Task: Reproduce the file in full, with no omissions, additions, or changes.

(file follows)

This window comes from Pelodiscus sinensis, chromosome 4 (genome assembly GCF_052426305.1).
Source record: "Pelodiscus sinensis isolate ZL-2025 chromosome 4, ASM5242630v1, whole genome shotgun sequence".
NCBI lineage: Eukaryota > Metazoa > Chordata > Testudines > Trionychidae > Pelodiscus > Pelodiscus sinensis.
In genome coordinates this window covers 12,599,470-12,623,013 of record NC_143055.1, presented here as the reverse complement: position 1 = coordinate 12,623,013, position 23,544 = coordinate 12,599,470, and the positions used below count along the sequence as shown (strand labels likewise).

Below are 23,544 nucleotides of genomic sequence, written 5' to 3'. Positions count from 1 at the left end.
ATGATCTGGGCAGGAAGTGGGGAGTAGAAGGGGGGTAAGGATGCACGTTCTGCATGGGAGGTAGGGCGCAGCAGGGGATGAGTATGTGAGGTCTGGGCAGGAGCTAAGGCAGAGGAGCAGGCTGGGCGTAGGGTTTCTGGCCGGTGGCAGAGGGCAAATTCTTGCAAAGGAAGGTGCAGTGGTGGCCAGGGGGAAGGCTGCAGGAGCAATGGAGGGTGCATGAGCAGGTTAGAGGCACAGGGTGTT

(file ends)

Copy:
This window comes from Pelodiscus sinensis, chromosome 4 (genome assembly GCF_052426305.1).
Source record: "Pelodiscus sinensis isolate ZL-2025 chromosome 4, ASM5242630v1, whole genome shotgun sequence".
NCBI lineage: Eukaryota > Metazoa > Chordata > Testudines > Trionychidae > Pelodiscus > Pelodiscus sinensis.
In genome coordinates this window covers 12,599,470-12,623,013 of record NC_143055.1, presented here as the reverse complement: position 1 = coordinate 12,623,013, position 23,544 = coordinate 12,599,470, and the positions used below count along the sequence as shown (strand labels likewise).

Below are 23,544 nucleotides of genomic sequence, written 5' to 3'. Positions count from 1 at the left end.
ATGATCTGGGCAGGAAGTGGGGAGTAGAAGGGGGGTAAGGATGCACGTTCTGCATGGGAGGTAGGGCGCAGCAGGGGATGAGTATGTGAGGTCTGGGCAGGAGCTAAGGCAGAGGAGCAGGCTGGGCGTAGGGTTTCTGGCCGGTGGCAGAGGGCAAATTCTTGCAAAGGAAGGTGCAGTGGTGGCCAGGGGGAAGGCTGCAGGAGCAATGGAGGGTGCATGAGCAGGTTAGAGGCACAGGGTGTT